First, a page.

Microphone Buyers Guide: Things To know Before Buying A Microphone

If you find this Microphone Buyers Guide even a little helpful, pass it along! Alright, let’s dive in.

Neumann Microphone

Microphones come in many different colors, not visually, but sonically. Think of microphones as audio lenses. There are lenses that are good for wide-angle shots, narrow, macro and there are those that have a vintage look.

The same is true with microphones. There are different pick up patterns, colors, and tones, etc. No mic/pattern combination works for everything.

Before buying a mic, there are a few things you need to consider. Your budget, what you plan on recording, and your current setup.

Mic Specifications, Understanding the Lingo

Having a basic understanding of the lingo is good when looking for a mic. Most people look at other studio’s gear lists or blow $1,000 on a mic without understanding what they’re buying into.

Let’s jump into some of the lingo

Frequency Response: Meaning the range of frequencies a microphone can pick up. A microphone with a frequency response of 80hz – 15khz wouldn’t be ideal for recording a bass drum but would be good for recording vocals.

Response Curve: This is how the mic performs based on the frequency response. When you look at the curve, there will be peaks and dips in certain ranges indicating what the mic specializes in.

For example, vocals mics may peak a little more in the high-mid range frequencies, thus giving more presence to the vocal recording.

Sound Pressure Level: On the back of the mic packaging you’ll see this as SPL. The SPL is how quiet and loud of a signal the mic can capture and accurately reproduce. It is possible to ruin a microphone by overloading it, so pay attention to these numbers.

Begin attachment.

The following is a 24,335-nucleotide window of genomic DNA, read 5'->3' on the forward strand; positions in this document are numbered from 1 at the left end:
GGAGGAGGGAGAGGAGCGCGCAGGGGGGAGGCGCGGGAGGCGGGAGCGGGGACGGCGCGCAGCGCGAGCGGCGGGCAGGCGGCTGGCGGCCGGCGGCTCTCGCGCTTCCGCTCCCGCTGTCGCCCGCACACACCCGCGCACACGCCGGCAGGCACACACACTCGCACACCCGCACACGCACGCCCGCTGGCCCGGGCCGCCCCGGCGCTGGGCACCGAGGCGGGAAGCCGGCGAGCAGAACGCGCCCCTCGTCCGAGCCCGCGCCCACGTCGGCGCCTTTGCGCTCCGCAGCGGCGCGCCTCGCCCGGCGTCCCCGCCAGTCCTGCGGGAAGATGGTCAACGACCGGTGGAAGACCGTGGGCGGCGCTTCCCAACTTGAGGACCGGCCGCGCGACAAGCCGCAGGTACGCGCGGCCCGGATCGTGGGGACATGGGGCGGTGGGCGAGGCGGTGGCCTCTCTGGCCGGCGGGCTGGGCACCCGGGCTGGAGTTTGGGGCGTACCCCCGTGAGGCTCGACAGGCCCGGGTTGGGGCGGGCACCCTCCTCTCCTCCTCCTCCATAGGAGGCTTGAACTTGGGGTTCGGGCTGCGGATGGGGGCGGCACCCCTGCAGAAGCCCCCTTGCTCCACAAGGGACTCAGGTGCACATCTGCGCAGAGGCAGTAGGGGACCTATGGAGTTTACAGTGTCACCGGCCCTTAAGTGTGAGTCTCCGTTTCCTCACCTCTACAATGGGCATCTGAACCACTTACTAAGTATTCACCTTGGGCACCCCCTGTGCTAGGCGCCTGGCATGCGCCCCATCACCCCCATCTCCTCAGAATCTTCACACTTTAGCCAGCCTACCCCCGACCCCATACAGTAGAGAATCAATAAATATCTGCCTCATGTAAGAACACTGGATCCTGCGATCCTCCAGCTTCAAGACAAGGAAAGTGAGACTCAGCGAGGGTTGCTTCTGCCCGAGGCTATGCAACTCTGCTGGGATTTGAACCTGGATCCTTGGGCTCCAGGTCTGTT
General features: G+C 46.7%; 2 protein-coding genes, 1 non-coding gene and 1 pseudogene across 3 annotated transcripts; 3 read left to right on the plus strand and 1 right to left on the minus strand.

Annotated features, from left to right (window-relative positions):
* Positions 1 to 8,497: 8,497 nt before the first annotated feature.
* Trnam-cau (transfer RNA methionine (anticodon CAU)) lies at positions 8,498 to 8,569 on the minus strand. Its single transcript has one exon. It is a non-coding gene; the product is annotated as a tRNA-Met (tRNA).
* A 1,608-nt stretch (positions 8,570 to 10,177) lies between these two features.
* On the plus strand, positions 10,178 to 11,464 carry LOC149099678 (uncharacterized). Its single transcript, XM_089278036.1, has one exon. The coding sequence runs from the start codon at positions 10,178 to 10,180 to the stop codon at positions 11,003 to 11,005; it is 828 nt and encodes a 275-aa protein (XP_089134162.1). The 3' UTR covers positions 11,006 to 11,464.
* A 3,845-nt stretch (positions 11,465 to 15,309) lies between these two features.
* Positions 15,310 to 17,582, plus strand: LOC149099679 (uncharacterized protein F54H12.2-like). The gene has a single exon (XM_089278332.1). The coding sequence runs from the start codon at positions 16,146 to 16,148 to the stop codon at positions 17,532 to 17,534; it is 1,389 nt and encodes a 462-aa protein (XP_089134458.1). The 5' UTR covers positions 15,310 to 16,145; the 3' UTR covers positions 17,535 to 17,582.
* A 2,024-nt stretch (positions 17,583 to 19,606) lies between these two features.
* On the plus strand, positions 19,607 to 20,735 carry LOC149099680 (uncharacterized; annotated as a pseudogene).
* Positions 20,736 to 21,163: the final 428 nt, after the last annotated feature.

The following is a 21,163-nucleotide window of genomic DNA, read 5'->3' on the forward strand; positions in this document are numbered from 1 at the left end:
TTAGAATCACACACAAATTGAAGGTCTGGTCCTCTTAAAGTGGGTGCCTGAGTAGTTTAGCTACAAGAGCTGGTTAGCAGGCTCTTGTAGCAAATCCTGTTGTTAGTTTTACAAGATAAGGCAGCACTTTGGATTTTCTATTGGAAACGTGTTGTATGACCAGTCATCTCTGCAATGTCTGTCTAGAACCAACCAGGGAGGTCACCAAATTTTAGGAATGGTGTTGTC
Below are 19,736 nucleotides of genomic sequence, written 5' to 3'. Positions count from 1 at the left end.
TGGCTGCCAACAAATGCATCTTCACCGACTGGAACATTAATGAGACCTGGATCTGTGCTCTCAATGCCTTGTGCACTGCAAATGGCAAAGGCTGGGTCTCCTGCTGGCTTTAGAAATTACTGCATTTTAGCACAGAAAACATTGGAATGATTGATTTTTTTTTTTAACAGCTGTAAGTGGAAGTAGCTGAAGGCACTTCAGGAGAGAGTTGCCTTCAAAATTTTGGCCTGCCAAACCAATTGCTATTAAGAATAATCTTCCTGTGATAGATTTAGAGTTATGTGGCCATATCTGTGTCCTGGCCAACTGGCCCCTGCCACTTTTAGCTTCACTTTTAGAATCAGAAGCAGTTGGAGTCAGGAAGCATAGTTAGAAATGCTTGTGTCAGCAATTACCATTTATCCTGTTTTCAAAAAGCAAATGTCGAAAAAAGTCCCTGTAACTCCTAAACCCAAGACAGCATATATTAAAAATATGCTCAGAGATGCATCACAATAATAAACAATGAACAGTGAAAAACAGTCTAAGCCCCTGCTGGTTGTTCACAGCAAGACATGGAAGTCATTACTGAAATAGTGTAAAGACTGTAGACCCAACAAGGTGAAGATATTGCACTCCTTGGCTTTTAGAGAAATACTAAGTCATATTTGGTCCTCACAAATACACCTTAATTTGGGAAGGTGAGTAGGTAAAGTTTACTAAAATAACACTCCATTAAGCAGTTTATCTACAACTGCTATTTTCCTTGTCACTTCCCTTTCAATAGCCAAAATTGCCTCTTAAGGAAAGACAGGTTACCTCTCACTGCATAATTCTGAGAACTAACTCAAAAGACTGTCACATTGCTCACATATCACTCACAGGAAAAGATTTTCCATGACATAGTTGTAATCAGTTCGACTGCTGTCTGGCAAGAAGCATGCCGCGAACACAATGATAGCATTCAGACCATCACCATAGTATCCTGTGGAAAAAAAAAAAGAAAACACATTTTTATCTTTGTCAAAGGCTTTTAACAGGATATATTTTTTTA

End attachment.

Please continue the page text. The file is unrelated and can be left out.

Understanding Mic Polar Patterns

cardioid-PatternCardioid: Mics with this pattern capture sound best when positioned directly in front of them while rejecting sounds coming from the sides and rear. This is the most popular pattern you’ll run into while shopping.

 

Omni: Omnidirectional mics equally capture sounds from all directions. Great for capturing room tones and ambiances.

 

 

Figure 8: This pattern allows for equal capture from both the front and rear positions of the mic. Also good for capturing background and ambient sounds, much like the Omni pattern.

 

 

Super/Hyper Cardioid: Very similar to a cardioid mic, but more directional. It’s as if they zoom into the subject you’re pointing them at while rejecting sound from the sides.

Also, unlike the regular cardioid, it doesn’t reject as much sound from behind making them a little difficult to work with if you’re not used to them.

Different Type Of Microphones

Dynamic Mics: Good for loud sounds and stage performances. They’re inexpensive, require no additional power, and are generally built like tanks (especially the SM58).

Dynamic mics do sound good but they aren’t as detailed as condenser mics, so that’s one thing to keep in mind.

Shotgun Microphones: Typically hyper-cardioid and super-cardioid patterned. Excellent for voiceovers and field recording. These mics work similarly to a telescope by focusing on the sound in front of them and rejecting unwanted sounds behind and on the sides.

Condenser Microphones: Excellent for capturing detail in recordings. There was a time when condenser mics were too expensive for home studio musicians, but these days, they’re more affordable.

Side note – must be powered via phantom power

USB Microphones: Not ideal to a lot of professionals, but one can’t deny their growing popularity and ease of use. I find these microphones great for quick recording projects, podcasts, VO work, etc.

If you’re lucky to not have USB noise and you’re in an isolated area you can lay vocals over a track with a USB microphone.

Microphone Diaphragm Sizes

Condenser microphones come in two sizes; large and small diaphragms. Both are capable of capturing great recordings but differently.

Large Diaphragm: Lower self-noise, high sensitivity, lower dynamic range, a narrow frequency range and they produce an overall bigger, warmer, and fuller sound.